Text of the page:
Wouldn’t it be great if students adopt the sports they play in school and continue to engage in it for life? To encourage students to do so, teaching them how to play the sport is only the first step – next is game organization.
“When it’s Physical Education (PE) lesson, we set everything up, and we tell them, ‘Now, come and play. We tell you the rules and this is how you do it.’” says Ms Saw Eileen, Subject Head (PE) of Nan Hua High School.
“But if you want it to be a lifelong habit for them, they need to know how to take up our role as the organizer and put themselves in it, and then play. Now, we’re teaching them how to plan to play.”
Plan to Play
The PE department got together last year and brainstormed how best to get students to organize games.
As it happened, 2012 was the year of the London Olympics Games. The teachers thus posed this challenge to the students: If the Olympics organizer requested for your help to hold a handball tournament in the school, how are you going to do it?
In groups, students researched and planned the event collaboratively. Each group member was assigned a role to play, such as an umpire or a linesman. And then, they put their plans into action and got the games going during PE lessons
“It’s a student-centred activity, so there will be mistakes and errors in the process,” says Eileen. But the teachers didn’t grade each group on their performance. Instead, they acted as facilitators and asked for peer evaluation during the debrief sessions.
“They critiqued one another. They highlighted how the referee had done well, how the linesmen had done a good job. So the assessment comes through the classmates acknowledging what was done well and what was not,” explains Mr Jonathan Quek, Year Head (Lower Secondary) of PE at the school.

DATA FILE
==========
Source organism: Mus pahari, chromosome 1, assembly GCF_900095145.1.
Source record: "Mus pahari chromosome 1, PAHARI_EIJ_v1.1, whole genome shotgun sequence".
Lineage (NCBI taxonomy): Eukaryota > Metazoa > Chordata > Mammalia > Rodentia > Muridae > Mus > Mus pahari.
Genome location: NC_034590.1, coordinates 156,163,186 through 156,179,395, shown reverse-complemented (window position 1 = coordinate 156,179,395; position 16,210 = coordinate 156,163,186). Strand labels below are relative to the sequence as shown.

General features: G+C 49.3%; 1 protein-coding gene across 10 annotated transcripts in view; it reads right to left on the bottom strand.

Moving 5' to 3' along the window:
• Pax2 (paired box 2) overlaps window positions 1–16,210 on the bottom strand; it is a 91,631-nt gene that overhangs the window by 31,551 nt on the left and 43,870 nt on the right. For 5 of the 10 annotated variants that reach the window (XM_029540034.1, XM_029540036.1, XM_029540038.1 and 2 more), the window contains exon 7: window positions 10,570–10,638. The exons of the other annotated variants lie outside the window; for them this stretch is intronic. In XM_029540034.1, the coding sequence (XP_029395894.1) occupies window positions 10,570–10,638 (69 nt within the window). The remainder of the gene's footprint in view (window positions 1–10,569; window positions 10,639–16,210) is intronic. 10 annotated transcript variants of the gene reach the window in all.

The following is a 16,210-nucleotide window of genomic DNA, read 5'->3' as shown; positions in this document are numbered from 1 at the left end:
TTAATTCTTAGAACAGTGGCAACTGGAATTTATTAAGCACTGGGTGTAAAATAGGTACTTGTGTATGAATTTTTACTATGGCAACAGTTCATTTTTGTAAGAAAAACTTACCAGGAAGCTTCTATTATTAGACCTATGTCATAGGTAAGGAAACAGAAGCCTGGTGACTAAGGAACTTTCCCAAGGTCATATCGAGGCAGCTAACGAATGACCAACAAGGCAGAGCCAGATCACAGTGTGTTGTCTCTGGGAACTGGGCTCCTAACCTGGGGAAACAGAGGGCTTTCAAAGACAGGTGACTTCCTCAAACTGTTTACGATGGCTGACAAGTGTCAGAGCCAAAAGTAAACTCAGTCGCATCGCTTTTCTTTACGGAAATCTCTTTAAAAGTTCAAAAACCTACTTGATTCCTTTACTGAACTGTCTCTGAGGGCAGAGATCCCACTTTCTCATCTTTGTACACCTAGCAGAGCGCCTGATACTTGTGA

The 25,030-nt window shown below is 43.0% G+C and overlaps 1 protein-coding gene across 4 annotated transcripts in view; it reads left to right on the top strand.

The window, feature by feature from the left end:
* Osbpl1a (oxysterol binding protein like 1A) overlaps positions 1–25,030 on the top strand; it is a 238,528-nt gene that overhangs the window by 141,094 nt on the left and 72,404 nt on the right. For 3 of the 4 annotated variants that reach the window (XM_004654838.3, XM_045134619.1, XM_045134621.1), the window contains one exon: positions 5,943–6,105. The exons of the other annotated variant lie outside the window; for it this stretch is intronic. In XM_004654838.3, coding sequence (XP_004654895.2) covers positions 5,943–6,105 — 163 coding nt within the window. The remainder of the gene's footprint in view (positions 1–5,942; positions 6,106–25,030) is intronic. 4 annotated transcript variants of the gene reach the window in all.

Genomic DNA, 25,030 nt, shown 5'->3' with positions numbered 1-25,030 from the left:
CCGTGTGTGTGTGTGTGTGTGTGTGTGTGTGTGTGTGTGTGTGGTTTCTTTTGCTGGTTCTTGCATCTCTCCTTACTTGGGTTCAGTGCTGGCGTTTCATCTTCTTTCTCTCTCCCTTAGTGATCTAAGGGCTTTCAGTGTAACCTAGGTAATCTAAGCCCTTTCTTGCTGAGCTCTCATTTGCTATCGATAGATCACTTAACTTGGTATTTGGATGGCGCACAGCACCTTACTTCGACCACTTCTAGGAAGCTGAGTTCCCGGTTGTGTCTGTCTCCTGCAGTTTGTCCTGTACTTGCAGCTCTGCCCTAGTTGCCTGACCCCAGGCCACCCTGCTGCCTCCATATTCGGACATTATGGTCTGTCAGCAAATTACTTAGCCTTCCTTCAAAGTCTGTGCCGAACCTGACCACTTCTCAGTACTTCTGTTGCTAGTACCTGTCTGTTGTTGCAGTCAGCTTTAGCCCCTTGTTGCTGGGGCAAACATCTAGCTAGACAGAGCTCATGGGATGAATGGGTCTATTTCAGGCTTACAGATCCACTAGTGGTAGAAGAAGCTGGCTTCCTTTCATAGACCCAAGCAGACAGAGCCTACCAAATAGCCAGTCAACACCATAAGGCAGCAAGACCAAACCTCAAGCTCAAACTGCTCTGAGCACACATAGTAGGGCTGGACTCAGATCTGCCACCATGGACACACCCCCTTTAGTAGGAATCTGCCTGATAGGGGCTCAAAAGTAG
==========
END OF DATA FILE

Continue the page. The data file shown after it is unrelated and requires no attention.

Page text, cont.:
Students took turns to be both players and officials, so when they were critiquing their peers, they were also taking note of what needed to be done when it was their turn to oversee a game.
“They went through a few rounds of this, so we’re hoping that each time, they’ll learn more through being assessed by their classmates,” says Mr Quek.
Dealing with Ambiguity
A survey completed by the students at the end of the activity showed that they enjoyed themselves very much. Some students thought that the three sessions allocated for the self-organized games were not enough.
Eileen says that this year, they’ll refine the activity and implement it for 10 sessions. Each group will also create a scrapbook to chart their progress as a team.
For teachers who are thinking of doing something similar in their schools, she recommends that teachers learn to let go – “less hand-holding, more observing”.
“As a teacher you always want to control things. So, if you want to do something like this, especially if it’s self-directed learning, teachers need to learn to let students discover on their own. Even if they fall, they need to learn how to get up.”
Jonathan shares her sentiments. “How do we trust that students will learn on their own? How can we tell if the students will collaborate well? We often use teacher-directed teaching but now we need to allow for uncertainty and let students chart their learning.”
“For me, that’s the biggest takeaway,” he continues, “to trust the students that they can take charge of their learning.”